While the term “antioxidant” in human supplementation is to promote longevity to human lifespan; “antioxidants” in pet food is to preserve the lifespan of the food (not the pet). Antioxidants in pet food is to keep the food from oxidizing; these antioxidants may promote negative effects to the pet.

 

Extreme cooking conditions may also alter or destroy some nutrients; for the reason of adding vitamins and minerals. However, AAFCO standards only set minimum requirements which gives leeway to overdose.

 

 

 

 

health issues

 

Commercial pet food serves the initial purpose “to live”, but dogs and cats are not living in health or longevity as they could, and are suffering. A negative cause can only result in negative effects.

Much of the pet food recalls, which is still happening today, is due to Salmonella (food poisoning).

Chemical analysis does not address the digestibility or biological availability of nutrients in pet food; thus it is unreliable in determining if the food is providing adequate nutrition.

 

Malnutrition, uncleanliness, and chemically altered pet food can contribute toward a number of diseases and problems in dogs and cats.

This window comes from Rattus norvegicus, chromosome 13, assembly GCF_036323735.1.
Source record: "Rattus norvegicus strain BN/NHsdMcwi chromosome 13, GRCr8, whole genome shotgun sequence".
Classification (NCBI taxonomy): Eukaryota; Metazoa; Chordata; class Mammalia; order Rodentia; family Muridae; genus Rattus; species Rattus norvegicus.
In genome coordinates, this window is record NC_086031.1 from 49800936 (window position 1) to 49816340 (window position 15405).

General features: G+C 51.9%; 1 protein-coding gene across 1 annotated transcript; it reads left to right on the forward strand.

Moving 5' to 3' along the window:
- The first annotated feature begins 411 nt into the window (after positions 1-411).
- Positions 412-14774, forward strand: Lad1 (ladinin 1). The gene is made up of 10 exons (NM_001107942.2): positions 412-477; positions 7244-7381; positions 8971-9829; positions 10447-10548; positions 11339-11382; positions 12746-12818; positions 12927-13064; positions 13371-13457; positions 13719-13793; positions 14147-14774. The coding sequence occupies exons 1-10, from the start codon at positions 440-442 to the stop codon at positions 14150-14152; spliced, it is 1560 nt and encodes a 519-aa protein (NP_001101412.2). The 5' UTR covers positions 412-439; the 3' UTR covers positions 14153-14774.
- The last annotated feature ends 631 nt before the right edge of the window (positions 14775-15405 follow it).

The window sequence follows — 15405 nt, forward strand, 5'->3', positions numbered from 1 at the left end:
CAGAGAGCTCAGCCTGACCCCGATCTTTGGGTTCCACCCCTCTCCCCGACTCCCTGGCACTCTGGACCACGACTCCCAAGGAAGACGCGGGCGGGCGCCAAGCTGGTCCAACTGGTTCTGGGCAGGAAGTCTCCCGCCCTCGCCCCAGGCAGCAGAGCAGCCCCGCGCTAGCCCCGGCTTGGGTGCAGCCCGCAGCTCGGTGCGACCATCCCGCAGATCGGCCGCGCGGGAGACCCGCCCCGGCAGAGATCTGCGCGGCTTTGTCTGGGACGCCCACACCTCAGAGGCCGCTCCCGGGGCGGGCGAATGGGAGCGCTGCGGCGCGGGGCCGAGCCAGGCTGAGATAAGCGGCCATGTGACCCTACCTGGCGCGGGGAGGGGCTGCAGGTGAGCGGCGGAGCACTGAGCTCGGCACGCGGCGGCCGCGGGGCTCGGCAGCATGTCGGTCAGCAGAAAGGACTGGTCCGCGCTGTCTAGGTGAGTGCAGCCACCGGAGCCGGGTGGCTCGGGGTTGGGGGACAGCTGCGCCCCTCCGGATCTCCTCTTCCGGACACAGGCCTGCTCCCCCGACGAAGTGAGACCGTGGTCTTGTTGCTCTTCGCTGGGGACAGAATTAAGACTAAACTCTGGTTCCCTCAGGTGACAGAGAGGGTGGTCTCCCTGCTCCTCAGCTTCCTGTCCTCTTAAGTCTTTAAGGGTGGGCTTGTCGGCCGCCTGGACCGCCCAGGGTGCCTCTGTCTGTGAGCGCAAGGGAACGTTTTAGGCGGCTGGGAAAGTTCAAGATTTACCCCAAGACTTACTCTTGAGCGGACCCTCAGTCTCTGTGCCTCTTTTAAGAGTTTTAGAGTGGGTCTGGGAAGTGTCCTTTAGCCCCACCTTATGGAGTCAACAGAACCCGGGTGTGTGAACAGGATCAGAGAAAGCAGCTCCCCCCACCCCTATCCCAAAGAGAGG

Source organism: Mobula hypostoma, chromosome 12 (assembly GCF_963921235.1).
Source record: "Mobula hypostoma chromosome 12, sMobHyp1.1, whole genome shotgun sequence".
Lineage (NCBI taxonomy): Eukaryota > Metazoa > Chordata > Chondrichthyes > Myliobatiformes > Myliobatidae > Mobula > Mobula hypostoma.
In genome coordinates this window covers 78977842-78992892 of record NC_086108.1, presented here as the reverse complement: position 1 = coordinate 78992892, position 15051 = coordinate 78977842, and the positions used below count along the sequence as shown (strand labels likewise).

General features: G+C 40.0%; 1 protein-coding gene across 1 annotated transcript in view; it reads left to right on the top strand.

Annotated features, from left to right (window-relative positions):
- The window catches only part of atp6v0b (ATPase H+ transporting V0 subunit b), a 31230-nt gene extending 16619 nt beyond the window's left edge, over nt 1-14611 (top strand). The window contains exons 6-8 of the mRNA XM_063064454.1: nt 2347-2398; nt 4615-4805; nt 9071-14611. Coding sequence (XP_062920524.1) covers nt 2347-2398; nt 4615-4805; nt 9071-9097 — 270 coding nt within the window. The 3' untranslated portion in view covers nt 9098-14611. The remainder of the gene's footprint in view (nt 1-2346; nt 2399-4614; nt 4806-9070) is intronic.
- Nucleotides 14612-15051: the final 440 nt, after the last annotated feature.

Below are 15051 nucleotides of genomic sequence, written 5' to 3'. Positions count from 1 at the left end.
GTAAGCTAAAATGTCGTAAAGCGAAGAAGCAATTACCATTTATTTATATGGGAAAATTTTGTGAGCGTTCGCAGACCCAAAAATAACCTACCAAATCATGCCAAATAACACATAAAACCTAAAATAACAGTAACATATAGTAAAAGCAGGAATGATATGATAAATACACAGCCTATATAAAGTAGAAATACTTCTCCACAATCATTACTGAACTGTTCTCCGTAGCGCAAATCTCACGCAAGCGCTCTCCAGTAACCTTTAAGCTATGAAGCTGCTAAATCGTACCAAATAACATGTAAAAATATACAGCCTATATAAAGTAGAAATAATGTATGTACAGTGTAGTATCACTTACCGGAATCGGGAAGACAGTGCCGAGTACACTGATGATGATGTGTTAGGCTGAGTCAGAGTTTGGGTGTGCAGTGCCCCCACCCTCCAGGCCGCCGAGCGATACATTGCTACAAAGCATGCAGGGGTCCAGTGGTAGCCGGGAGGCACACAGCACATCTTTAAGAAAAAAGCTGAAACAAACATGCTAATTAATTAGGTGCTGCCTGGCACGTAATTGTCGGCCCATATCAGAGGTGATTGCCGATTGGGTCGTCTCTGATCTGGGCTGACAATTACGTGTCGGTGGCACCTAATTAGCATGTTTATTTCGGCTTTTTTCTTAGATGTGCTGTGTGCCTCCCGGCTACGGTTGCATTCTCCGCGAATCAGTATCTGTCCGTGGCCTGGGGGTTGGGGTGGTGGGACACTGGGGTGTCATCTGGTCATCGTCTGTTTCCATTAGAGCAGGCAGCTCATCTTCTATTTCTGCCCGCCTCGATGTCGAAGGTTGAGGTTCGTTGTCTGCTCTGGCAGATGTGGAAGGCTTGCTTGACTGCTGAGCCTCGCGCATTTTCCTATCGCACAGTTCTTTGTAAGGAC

• Allergies
• Skin issues, itching
• Poor coat and fir
• Liver damage
• Lameness
• Weight loss / Obesity
• Colitis
• Infertility

• Chronic digestive problems
• Diarrhea
• Vomiting
• Gas / Bloat
• Bad breath
• Urinary tract disease
• Plugs, crystals, stones in the bladder
• Heart Disease

• Blindness
• Hyperthyroidism in cats
• Rapid growth
• Bone and joint disease
• Diabetes
• Cancer
• Degenerative diseases
• Arthritis

 

 

 

 
 

 

"A man who is right with God cares for his animal, but the sinful man is hard and has no pity."  
Proverbs 12:10 NLV

 

 
 

 

Food is essential to live, a humanitarian need, but when a person's soul is not redeemed, they'll do good things in a defiled way; known as duality...where it is more about "profit" over caring. In some cases, becoming too big of a production can cause a person to wonder off the path of righteousness to where is it more about quantity over quality. It doesn't have to be either/or, you can service the needs of humanity on a larger scale while keeping integrity in tack.

 

 

 

 

 

References:
1) www.aafco.org
2) www.fda.gov
3) Analysis of Toxic Trace Metals in Pet Food by SPEX CertiPrep; Jan. 2011
4) What’s Really In Pet Food report by Animal Protection Institute; 2007
5) The Dark Side of Rendering Plants by Keith Woods; fall 1990 Earth Island Journal
6) What’s Killing Our Pets? by Ann Martin; 2003
7) Food Not Fit For A Pet by Wendell Belfield DVM; 1996 Earth Island Journal

 

 

 

 

 

 

 

 

 

 

 

(This page is intended to be viewed online and may not be printed.)